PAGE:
At the beginning of September, The City of Ithaca announced their intention to remove the “White Settlers” plaque in DeWitt Park. The monument, consisting of a bronze plaque bolted to a boulder, identifies two Revolutionary soldiers, Jonathan Woodworth and Robert McDowell, who are described as the “First White Settlers” in Ithaca. The plaque has become the frequent focus of protests that decry its exclusionary message and the people the plaque ignores. The City of Ithaca will donate the plaque to The History Center’s collections, if approved for removal at the October Common Council meeting.
I don’t profess to be an expert local historian, so I feel uncomfortable speaking to the veracity of the plaque’s historical claims. Others much more knowledgeable than I highlight the complex realities at the end of the 18th century and how our understanding of that history has changed over time. The plaque’s simplistic and definitive statement flattens these complexities, and we are left with an incomplete understanding of our community. I am also a white male-identified person, which carries an obligation to listen when others state that the plaque’s language creates an environment of exclusion and oppression.
I can attest to the learning opportunity the plaque has afforded me. The removal process offered me a gateway to better understand multiple periods of Tompkins County’s past. It took active engagement to move beyond Woodworth or McDowell. Only through purposeful exploration does the engaged audience discover the histories of the many peoples who called this land home before them, like the Tutelo or the Gayogo̱hó:nǫ'. Nor does it mention Yaple and Dumond, another pair of “first settlers” identified on a New York Historic Marker on nearby Buffalo Street. The plaque’s inherently reductive representation of local history erases the powerful complexity of the moment it commemorates.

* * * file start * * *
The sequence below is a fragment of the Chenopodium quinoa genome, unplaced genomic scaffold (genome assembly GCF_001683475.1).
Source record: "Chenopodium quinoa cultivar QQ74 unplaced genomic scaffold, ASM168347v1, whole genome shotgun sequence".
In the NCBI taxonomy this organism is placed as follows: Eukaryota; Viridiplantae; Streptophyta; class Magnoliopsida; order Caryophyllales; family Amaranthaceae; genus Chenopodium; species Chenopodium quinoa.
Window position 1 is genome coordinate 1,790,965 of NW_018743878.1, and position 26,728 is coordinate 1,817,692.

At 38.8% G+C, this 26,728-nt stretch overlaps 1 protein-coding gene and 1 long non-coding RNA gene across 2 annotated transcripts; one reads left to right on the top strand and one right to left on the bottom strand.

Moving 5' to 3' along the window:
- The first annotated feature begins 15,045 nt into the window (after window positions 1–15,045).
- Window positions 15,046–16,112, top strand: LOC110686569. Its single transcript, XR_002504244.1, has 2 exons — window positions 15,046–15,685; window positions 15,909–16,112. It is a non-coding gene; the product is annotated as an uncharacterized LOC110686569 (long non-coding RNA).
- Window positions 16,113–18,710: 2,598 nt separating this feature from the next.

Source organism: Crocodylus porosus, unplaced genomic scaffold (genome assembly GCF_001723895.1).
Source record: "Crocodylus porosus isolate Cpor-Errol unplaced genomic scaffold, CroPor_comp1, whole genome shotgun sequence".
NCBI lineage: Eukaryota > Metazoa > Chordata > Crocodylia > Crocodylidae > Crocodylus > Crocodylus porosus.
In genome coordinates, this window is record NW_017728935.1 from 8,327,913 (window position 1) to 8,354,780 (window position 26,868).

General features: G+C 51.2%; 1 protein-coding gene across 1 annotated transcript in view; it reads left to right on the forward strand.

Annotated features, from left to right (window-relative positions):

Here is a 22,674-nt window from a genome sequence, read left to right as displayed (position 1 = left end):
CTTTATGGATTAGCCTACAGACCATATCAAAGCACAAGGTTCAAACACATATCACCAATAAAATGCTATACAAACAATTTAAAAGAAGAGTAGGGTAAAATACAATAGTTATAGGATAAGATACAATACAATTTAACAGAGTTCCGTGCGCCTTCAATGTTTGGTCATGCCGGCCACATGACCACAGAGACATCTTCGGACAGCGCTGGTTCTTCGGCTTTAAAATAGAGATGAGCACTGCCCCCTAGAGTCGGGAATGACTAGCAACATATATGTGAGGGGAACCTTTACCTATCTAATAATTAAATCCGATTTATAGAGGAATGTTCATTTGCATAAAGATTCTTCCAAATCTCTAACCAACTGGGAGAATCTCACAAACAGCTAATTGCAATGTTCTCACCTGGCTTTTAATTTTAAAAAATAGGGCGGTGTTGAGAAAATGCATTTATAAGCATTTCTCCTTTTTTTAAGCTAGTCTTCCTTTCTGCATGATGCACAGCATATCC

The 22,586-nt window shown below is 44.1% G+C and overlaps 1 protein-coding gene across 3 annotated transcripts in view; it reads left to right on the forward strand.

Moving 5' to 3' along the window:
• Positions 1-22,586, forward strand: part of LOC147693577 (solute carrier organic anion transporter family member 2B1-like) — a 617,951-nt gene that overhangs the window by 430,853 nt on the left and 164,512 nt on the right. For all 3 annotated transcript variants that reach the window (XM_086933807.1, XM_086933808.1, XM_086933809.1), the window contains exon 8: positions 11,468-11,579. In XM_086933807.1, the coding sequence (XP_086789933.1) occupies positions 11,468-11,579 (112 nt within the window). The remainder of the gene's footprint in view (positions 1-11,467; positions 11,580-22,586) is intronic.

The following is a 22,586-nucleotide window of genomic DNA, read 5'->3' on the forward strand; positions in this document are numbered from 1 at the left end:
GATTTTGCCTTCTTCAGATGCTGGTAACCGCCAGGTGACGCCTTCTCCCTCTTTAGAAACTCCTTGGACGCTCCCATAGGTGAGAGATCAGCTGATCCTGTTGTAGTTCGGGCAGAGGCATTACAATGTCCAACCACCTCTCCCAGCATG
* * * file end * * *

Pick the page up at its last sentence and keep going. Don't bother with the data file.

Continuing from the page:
As an engaged audience, we should also aspire to understand the moment in time that produced the memorialization. The Cayuga Chapter of the Daughters of the American Revolution installed the plaque as part of an effort to honor the sesquicentennial of the American Revolution. Again, our responsibility as an engaged audience is to pursue the diversity of stories and people. The narrative surrounding the D.A.R.’s early monument work focuses on their commemoration of largely male, white colonizers. The narrative is justified, but also ignores some efforts of the Cayuga Chapter of the D.A.R. For example, they did attempt to honor indigenous communities by collaborating on programs and historical markers. As always, the depth of our local past requires us to be active participants in the exploration of our past.
That leaves the lessons of the plaque for the current moment and the discussion today. Future generations will understand us, in part, by our decision to remove the plaque. Our challenge in this third moment is to capture the multifaceted voices of our time for future generations. I’m thankful for the public discourse the plaque’s removal inspired and to live in a community where such a debate is possible. Once the plaque is accessioned into The History Center’s collections, we will strive to represent the diverse voices involved in its history through exhibits, programs, and other learning opportunities. This allows us to continue recording the diversity of our current moment for future generations – a vital aspect of recording and memorializing the people and places of Tompkins County.
Executive Director of The History Center in Tompkins County
Originally published in the October 2020 History Happenings Monthly Newsletter.